Separation anxiety disorder (SAD) is a well-documented psychological condition in which an individual experiences excessive anxiety regarding separation from home or from those to whom the individual has a strong emotional attachment. And while we usually think of separation anxiety in terms of pets being stressed about being separated from their guardians, I think it exists in reverse, too. For most of my adult life, I’ve felt anxious about traveling – and I actually like to travel. I’m not afraid of flying, and I enjoy a change of scenery, whether it’s visiting friends in familiar places, or whether it’s traveling to someplace I’ve never been before.
But traveling means leaving my cats behind – and that’s something I’m never completely comfortable with. And I’m pretty sure that many of you feel the same way.
I have the best cat sitter on the planet. Valerie comes to visit Allegra and Ruby twice a day, and she doesn’t just feed them and scoop their litter boxes. She plays with them, gives them plenty of love and attention, and sometimes, she even hangs out and watches television with them. She calls or texts me after each visit to let me know that the girls are doing well.
During a recent trip, a blizzard was forecast for our area. I was sitting by a pool in Florida, worrying about whether Valerie would be able to get to my girls. I know they’re not going to starve if they miss a meal, but I hated the thought of them being all alone for more than 12 hours at a time. Valerie, bless her heart, made a third visit the night before the storm to give the girls a midnight snack (which they thought was pretty cool!) She had a friend with a four-wheel drive car on standby for the next day, and managed to get to my house for both breakfast and dinner visits.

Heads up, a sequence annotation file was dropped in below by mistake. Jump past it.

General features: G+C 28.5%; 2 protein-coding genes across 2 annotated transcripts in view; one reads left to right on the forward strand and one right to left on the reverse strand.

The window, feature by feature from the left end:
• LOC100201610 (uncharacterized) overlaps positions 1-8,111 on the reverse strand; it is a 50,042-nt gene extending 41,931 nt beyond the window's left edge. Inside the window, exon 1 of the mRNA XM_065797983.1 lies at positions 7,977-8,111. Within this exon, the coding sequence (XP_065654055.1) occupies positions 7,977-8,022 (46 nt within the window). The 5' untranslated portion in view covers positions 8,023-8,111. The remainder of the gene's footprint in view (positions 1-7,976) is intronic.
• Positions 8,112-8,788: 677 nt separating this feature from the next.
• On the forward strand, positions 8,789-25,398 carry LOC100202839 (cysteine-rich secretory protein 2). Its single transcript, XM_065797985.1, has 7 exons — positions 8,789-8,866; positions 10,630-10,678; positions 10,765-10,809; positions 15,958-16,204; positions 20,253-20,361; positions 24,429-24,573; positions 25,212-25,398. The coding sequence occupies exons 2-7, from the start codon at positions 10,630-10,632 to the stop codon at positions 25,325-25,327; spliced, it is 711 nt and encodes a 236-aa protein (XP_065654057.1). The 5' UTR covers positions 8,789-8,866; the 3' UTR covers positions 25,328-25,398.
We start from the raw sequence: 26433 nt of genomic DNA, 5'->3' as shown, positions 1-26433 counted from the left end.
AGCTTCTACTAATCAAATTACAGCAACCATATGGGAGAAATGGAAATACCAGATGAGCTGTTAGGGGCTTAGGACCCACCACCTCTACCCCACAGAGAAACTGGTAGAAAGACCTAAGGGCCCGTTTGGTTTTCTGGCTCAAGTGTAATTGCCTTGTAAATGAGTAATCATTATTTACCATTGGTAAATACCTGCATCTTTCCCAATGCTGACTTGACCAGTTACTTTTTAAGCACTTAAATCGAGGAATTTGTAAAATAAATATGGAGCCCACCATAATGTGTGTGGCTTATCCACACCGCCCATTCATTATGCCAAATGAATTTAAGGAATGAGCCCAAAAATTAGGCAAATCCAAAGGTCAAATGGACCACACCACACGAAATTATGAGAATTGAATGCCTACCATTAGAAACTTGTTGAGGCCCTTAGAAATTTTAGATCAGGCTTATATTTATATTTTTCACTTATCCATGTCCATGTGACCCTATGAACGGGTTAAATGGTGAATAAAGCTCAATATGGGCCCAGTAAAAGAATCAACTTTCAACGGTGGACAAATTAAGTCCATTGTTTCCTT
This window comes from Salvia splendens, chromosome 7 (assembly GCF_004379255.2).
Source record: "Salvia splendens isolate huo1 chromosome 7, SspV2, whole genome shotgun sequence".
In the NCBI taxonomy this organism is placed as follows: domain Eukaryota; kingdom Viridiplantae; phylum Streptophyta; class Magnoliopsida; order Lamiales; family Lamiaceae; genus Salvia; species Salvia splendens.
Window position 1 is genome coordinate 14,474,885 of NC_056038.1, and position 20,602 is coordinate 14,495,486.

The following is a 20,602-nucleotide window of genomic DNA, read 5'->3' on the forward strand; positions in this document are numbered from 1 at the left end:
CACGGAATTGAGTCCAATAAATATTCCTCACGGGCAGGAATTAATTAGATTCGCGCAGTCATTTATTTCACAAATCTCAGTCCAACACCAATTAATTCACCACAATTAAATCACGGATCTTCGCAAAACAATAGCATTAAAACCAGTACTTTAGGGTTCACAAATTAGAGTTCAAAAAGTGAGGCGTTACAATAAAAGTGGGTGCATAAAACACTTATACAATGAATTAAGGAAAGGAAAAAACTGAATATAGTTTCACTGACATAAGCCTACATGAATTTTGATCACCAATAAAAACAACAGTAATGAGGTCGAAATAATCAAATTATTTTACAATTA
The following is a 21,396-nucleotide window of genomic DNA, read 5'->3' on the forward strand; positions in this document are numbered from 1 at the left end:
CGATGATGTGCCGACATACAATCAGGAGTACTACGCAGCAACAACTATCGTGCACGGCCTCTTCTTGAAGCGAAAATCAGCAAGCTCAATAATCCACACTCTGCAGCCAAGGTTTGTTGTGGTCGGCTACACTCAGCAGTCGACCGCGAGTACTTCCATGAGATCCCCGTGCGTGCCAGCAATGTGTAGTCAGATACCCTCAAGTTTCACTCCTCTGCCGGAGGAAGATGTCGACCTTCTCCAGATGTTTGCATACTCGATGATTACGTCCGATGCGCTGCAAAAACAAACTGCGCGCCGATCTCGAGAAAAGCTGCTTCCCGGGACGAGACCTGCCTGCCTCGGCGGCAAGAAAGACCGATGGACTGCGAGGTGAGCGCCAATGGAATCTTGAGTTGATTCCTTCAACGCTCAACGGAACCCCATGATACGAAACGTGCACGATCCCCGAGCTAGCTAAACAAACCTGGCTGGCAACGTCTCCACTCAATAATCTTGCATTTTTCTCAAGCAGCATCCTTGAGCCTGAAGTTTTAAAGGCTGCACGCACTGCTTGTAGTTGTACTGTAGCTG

So obviously, there’s absolutely no reason for me to worry about the girls, right? But I still do.
People who don’t understand what it’s like to love a cat may accuse me of having a co-dependent relationship with my cats. And maybe I do. I miss my girls when I’m not home, but more than that, I worry about them being without human company for such long stretches of time in between Valerie’s visit, because they’re so used to having me around all day, every day.
I know that they probably sleep most of the day and night when I’m not home. They probably chase each other through the house for a few minutes, and they probably spend some time watching the goings on outside the windows. They probably don’t spend a lot, if any, time worrying about when I’m going to come home.
I’ve learned to cope better with being gone. Knowing that the girls are in such good hands with Valerie is a huge help. I try to let go of my need to be in control of the universe, and trust that they will be fine. And I connect with them energetically several times a day, sending them love and letting them know that I’ll be home soon.
I won’t let my separation anxiety stop me from traveling, but I rarely go away for more than three or four days at a time. I can’t remember the last time I’ve taken a real vacation of a week or more, the way I used to before I had cats. And while it sounds tempting at times to do that, I know I’d just be too anxious about being away from my girls to really enjoy it.
So tell me: do you experience separation anxiety when you have to leave your cats? How do you handle it?
The post Do You Suffer from Separation Anxiety When You Have to Leave Your Cat? appeared first on The Conscious Cat.